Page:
Interior Minister Killed in Kyrgyzstan uprising
April 8, 2010 by Post Team
Interior Minister Killed in Kyrgyzstan uprising:Geo — BISHKEK: Opposition followers killed Kyrgyzstan’s interior minister, took the deputy prime minister hostage and captured state television in a deadly revolt Wednesday against President Kurmanbek Bakiyev.
Riot police fired tear gas and stun grenades in repeated efforts to disperse thousands of protestors surrounding Bakiyev’s offices in the capital Bishkek, but retreated as demonstrators tried to ram the gates with an armoured vehicle.
A police source said that at least 12 people had been killed while AFP reporters saw six bodies being carried out of the square near the presidential headquarters in Bishkek.
In a desperate bid to contain the unrest, Prime Minister Daniyar Usenov declared a state of emergency.
But shortly after the announcement, opposition protestors stormed the Kyrgyz television centre, forcing a halt to all programmes, in a dramatic sign that the government was fast losing its grip.
A source in the office of Interior Minister Moldomus Kongantiyev then revealed that he had been killed in riots in the northwest hub of Talas where the first protests had erupted.
Kongantiyev had been attacked by protestors in Talas who had also taken deputy prime minister Akylbek Zhaparov captive, the Kabar Kyrgyz state news agency reported.
In Bishkek, explosions from stun grenades reverberated across the city and the crackle of automatic weapons fire filled the air as protestors in the main square gasped for breath in a fog of tear gas.
Amid appeals for calm from Russia, authorities in the ex-Soviet republic said three opposition leaders had been arrested for perpetrating “serious crimes”.
The United States, which maintains an air base in Kyrgyzstan used in the NATO campaign in nearby Afghanistan, also voiced “deep concern”.
The riots in Bishkek were the culmination of spiralling protests by the opposition which accuses the government of rights violations, authoritarianism and economic mismanagement.
Between 3,000 and 5,000 protestors overturned cars and set them on fire as they marched from the opposition headquarters towards the presidential offices, witnesses said.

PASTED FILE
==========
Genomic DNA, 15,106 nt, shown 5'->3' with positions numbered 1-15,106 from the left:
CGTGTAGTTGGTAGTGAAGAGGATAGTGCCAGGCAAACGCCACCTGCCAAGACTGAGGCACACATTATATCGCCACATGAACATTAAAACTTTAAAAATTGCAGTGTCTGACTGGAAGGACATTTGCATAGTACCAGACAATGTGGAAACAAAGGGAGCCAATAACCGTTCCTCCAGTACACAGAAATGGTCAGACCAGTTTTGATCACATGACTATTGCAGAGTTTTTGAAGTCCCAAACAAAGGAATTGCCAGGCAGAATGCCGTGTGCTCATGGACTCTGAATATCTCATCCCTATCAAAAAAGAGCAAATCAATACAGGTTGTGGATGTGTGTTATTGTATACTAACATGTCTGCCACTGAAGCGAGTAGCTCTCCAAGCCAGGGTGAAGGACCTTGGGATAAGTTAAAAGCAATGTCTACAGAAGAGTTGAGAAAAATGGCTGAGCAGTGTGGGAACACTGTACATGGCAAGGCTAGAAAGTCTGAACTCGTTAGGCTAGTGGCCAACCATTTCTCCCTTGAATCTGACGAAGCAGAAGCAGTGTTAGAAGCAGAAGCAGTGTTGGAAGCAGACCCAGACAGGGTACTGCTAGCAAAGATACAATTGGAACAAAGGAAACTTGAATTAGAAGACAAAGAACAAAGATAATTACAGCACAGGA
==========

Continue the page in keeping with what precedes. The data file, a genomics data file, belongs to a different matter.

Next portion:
Protestors appeared to have seized several heavily armoured police vehicles and were standing atop them waving red Kyrgyz flags and the blue flag of the opposition movement.
The violence came a day after more than 1,000 opposition protesters burst through police lines and took control of government offices in Talas.
In the central city of Naryn, hundreds of opposition protesters on Wednesday stormed the regional government headquarters after the local governor refused to negotiate, local witnesses told AFP.
Witnesses in the city of Tokmak, just outside the capital, said around 2,000 demonstrators had gathered there. Residents in three regions near the southern town of Osh also told of protests in the streets.
Kyrgyzstan, a mountainous country perched at the strategic junction between China, Russia and southwest Asia, is among the poorest countries to have emerged from the 1991 breakup of the Soviet Union.
It has been plagued by corruption and chronic instability and the troubles resemble widespread unrest that washed over the country in March 2005 and resulted in the ouster of President Askar Akayev.
Opposition leaders accuse the Bakiyev government of basic rights violations, authoritarianism and arbitrary economic management that has resulted in sharply higher prices for basic goods and services.
As the unrest unfolded, Kyrgyzstan’s prosecutor general Nurlan Tursunkulov announced police had arrested former prime minister and presidential candidate Almazbek Atambayev, ex-parliament speaker Omurbek Tekebayev and his aide Bolot Cherniazov.
Bakiyev’s government vowed on Tuesday to “severely” crush the protests but as the demonstrations gathered momentum, Russia called for Kyrgyzstan not to use force against the protesters.
“We consistently stand for all disagreements — political, economic and social — to be solved within the framework of the democratic procedures that exist in Kyrgyzstan, without the use of force and harm to the Kyrgyz citizens,” deputy foreign minister Grigory Karasin told the Interfax news agency.
The United States has an airbase at Manas that has become a pivotal staging ground for the battle against the Taliban insurgency in Afghanistan.
In a statement Tuesday, the US embassy in Bishkek said it was “deeply concerned” and urged “all parties to show respect for the rule of law and … to engage in talks to resolve differences”.
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